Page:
So that's clearly what has happened in the illustration on this card, as the woman has spread peas all over the floor, bringing an end to the good times for Cologne.

Friday, June 12, 2015

More stuff from my grandmother's 1978 trip to Spain

Back on May 25, I had a quickie post featuring one of my grandmother's photos from her 1978 trip to Spain. Here are a couple more items of ephemera related to that trip thirty-seven years ago.


First up is some letterhead from "Hotel De Los Reyes Catolicos" in Santiago de Compostela, Spain. This is actually Hostal dos Reis Católicos, a 15th century edifice that was once a hospital and is now a luxury hotel that features a restaurant in what was once the hospital morgue.

In her hard-to-decipher handwriting, my grandmother refers to herself in the third person and states:
"Helen stayed here — Spain — refurbished hospital — (run by monks [?]) — during Queen Isabella & King Ferdinand time — (end of [?] pilgrimage)"
Here is the hotel's current website, if you're planning a trip. The hotel notes that its restaurant offers "dishes created using fish and seafood from the rias of Galicia, beef and vegetables paired with traditional cheeses such as O Cebreiro, and exquisite desserts like filloas (crêpes) filled with apple compote and crème brûlée or traditional tarta de Santiago (almond cake)"

Meanwhile, here's another snapshot from my grandmother's trip. A guy on the donkey. Nicely framed shot, too. I'm guessing it was taken from the back window of the tour bus.


Friday mélange: Spaceship York, Love & Mercy, and a black butterfly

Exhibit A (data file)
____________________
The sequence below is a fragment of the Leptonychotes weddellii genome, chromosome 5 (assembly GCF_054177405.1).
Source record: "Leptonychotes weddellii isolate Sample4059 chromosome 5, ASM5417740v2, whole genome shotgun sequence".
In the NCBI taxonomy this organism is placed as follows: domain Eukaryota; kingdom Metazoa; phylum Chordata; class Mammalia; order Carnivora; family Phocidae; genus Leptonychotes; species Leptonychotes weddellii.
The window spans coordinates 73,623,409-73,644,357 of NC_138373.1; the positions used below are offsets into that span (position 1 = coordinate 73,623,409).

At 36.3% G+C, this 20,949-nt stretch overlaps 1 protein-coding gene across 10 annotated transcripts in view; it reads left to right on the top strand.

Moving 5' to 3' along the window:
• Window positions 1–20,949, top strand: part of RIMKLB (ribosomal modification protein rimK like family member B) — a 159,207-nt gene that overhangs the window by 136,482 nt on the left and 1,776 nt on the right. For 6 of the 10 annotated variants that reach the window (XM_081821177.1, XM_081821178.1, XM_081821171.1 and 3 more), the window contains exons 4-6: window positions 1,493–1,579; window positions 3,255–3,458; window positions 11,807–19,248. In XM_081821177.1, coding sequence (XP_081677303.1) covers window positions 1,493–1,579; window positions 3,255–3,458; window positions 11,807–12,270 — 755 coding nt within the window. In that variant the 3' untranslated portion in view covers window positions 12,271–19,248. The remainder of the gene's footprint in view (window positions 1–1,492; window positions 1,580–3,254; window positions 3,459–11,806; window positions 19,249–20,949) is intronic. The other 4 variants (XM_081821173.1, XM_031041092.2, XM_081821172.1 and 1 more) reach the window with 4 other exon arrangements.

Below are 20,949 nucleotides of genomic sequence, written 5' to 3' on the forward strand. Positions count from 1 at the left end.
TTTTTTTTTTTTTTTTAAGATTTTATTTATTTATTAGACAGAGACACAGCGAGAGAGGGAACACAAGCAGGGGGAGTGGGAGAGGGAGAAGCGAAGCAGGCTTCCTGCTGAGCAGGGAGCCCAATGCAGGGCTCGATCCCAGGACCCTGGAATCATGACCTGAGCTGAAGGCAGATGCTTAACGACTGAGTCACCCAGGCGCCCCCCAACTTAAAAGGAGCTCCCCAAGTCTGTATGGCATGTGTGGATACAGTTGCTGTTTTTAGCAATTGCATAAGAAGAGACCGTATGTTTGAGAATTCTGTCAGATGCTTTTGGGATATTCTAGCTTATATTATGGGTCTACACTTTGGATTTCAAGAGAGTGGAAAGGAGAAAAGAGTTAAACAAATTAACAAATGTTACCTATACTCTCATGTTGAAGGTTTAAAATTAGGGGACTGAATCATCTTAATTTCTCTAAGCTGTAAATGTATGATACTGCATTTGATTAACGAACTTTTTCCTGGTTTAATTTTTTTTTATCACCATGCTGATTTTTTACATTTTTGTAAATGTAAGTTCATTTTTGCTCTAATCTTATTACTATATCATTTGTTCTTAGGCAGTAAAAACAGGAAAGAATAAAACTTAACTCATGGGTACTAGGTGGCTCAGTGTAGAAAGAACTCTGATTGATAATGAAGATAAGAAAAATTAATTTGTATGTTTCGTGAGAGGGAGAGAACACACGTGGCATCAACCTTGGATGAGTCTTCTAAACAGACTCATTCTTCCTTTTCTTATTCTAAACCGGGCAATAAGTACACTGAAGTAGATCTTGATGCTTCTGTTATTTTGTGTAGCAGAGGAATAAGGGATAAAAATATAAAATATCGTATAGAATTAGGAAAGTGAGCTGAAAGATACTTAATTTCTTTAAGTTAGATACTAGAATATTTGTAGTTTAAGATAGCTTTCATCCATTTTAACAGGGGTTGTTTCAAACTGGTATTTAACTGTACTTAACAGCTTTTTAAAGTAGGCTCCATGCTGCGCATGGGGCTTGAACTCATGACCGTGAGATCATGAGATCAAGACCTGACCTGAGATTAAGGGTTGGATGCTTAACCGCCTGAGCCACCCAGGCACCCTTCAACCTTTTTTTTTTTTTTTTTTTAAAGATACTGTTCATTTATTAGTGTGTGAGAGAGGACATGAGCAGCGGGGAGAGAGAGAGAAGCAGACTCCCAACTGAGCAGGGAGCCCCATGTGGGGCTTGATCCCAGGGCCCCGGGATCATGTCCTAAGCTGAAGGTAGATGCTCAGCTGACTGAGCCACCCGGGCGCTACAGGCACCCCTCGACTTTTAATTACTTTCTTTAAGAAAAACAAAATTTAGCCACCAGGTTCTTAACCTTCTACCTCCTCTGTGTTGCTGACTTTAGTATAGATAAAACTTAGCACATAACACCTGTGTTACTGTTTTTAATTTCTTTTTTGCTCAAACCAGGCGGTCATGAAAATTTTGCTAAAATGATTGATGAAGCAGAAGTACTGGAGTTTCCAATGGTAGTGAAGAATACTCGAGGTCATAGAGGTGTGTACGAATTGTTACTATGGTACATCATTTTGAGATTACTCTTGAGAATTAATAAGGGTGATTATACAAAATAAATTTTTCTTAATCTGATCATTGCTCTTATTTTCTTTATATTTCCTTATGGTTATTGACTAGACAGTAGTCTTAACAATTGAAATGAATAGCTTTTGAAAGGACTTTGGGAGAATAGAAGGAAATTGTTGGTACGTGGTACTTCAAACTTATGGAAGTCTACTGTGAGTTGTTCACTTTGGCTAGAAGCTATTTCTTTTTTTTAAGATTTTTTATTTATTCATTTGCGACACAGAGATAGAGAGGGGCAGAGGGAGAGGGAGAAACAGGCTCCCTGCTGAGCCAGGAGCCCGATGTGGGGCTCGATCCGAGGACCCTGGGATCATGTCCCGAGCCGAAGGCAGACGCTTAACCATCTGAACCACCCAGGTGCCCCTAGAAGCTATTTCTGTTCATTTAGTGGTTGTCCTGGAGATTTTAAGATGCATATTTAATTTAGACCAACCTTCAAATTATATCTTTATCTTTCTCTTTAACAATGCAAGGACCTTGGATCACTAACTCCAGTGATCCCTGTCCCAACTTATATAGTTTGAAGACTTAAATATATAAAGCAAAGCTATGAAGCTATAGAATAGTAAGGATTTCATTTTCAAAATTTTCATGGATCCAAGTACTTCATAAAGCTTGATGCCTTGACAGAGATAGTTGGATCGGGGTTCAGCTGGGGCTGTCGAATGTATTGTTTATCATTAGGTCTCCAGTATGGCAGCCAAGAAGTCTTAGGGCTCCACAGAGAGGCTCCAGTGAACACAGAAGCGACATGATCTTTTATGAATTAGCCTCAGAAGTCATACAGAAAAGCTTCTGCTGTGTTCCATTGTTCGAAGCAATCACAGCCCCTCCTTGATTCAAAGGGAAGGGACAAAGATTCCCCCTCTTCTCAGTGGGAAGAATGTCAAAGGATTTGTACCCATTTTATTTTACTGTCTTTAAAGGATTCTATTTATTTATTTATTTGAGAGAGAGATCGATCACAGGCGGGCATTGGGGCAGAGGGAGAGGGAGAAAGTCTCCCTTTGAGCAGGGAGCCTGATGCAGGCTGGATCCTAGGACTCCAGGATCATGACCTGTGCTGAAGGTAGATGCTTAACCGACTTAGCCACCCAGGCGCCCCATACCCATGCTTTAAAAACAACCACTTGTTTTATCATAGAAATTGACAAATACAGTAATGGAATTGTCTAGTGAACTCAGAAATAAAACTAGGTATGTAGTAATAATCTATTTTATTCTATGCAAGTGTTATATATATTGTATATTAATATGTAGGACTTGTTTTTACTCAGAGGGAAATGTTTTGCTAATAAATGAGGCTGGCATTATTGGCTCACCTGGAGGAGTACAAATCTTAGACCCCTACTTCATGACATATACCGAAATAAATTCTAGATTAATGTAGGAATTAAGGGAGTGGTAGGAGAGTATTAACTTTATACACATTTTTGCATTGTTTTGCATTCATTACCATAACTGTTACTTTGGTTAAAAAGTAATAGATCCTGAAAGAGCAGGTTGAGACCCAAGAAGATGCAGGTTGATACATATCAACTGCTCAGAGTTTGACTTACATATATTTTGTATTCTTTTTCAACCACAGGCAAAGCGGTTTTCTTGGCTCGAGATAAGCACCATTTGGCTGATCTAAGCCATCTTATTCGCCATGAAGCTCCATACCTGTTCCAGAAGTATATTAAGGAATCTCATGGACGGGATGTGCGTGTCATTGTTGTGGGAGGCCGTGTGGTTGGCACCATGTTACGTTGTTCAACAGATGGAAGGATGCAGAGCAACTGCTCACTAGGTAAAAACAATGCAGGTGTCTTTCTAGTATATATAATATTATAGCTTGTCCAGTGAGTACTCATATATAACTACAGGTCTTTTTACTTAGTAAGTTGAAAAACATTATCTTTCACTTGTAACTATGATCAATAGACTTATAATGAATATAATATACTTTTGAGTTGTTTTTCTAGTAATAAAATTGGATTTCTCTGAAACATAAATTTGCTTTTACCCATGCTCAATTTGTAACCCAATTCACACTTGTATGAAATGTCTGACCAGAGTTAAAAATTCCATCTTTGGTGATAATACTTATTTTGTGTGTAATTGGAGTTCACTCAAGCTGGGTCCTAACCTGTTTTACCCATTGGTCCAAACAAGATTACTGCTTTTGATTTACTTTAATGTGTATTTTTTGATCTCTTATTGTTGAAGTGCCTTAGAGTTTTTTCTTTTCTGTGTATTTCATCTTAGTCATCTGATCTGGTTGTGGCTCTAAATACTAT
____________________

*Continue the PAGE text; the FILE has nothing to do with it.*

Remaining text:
An assortment of news, updates and quick thoughts on this Friday morning...


Encourage good movies: We pretty much get the movies that we deserve, which is why most multiplexes are filled with Jurassic World, Spy, San Andreas1, Tomorrowland, Entourage and their brethren at the moment.

But there are high-quality movies out there, even in the summer, and they need our support if we want more of them in the future. Love & Mercy, the story of Beach Boy Brian Wilson, is, by most reviews, one of those movies. (And it has a gorgeous poster, to boot.) A.O. Scott of The New York Times provides just one of the ebullient reviews, explaining why this isn't your standard music biopic.

Here's the movie's trailer...



And, yes, they had me at "God Only Knows," which Sir Paul McCartney has called his favorite song. Here, by the way, are two cover versions you might like...





But I digress. If you're at all interested in the subject matter, go see Bill Pohlad's Love & Mercy. So we can get more smart movies like it.

* * *